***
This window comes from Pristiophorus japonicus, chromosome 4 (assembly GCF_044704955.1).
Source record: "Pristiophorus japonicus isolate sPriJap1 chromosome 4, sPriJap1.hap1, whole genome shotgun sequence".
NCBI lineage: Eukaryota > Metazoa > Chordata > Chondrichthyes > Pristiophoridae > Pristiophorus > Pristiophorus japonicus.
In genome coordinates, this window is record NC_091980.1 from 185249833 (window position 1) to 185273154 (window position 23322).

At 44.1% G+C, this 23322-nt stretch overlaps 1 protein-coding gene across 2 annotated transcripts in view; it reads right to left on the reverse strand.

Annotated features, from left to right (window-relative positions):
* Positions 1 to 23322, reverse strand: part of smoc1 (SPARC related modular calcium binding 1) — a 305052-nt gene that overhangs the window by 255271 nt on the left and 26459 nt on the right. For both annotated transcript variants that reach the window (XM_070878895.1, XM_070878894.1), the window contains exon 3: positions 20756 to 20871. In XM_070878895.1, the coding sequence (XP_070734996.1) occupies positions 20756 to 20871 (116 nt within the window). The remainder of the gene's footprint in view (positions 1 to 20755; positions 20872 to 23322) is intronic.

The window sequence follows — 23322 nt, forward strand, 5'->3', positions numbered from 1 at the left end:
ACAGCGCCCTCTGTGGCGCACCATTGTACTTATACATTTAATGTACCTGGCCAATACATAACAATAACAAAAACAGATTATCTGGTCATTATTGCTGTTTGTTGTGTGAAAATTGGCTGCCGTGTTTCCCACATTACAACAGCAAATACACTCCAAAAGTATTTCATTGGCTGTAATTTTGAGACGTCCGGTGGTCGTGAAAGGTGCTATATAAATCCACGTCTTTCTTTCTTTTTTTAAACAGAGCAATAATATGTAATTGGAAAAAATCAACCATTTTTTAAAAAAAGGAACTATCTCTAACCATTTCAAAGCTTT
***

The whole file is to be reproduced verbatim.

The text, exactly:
This window comes from Pristiophorus japonicus, chromosome 4 (assembly GCF_044704955.1).
Source record: "Pristiophorus japonicus isolate sPriJap1 chromosome 4, sPriJap1.hap1, whole genome shotgun sequence".
NCBI lineage: Eukaryota > Metazoa > Chordata > Chondrichthyes > Pristiophoridae > Pristiophorus > Pristiophorus japonicus.
In genome coordinates, this window is record NC_091980.1 from 185249833 (window position 1) to 185273154 (window position 23322).

At 44.1% G+C, this 23322-nt stretch overlaps 1 protein-coding gene across 2 annotated transcripts in view; it reads right to left on the reverse strand.

Annotated features, from left to right (window-relative positions):
* Positions 1 to 23322, reverse strand: part of smoc1 (SPARC related modular calcium binding 1) — a 305052-nt gene that overhangs the window by 255271 nt on the left and 26459 nt on the right. For both annotated transcript variants that reach the window (XM_070878895.1, XM_070878894.1), the window contains exon 3: positions 20756 to 20871. In XM_070878895.1, the coding sequence (XP_070734996.1) occupies positions 20756 to 20871 (116 nt within the window). The remainder of the gene's footprint in view (positions 1 to 20755; positions 20872 to 23322) is intronic.

The window sequence follows — 23322 nt, forward strand, 5'->3', positions numbered from 1 at the left end:
ACAGCGCCCTCTGTGGCGCACCATTGTACTTATACATTTAATGTACCTGGCCAATACATAACAATAACAAAAACAGATTATCTGGTCATTATTGCTGTTTGTTGTGTGAAAATTGGCTGCCGTGTTTCCCACATTACAACAGCAAATACACTCCAAAAGTATTTCATTGGCTGTAATTTTGAGACGTCCGGTGGTCGTGAAAGGTGCTATATAAATCCACGTCTTTCTTTCTTTTTTTAAACAGAGCAATAATATGTAATTGGAAAAAATCAACCATTTTTTAAAAAAAGGAACTATCTCTAACCATTTCAAAGCTTT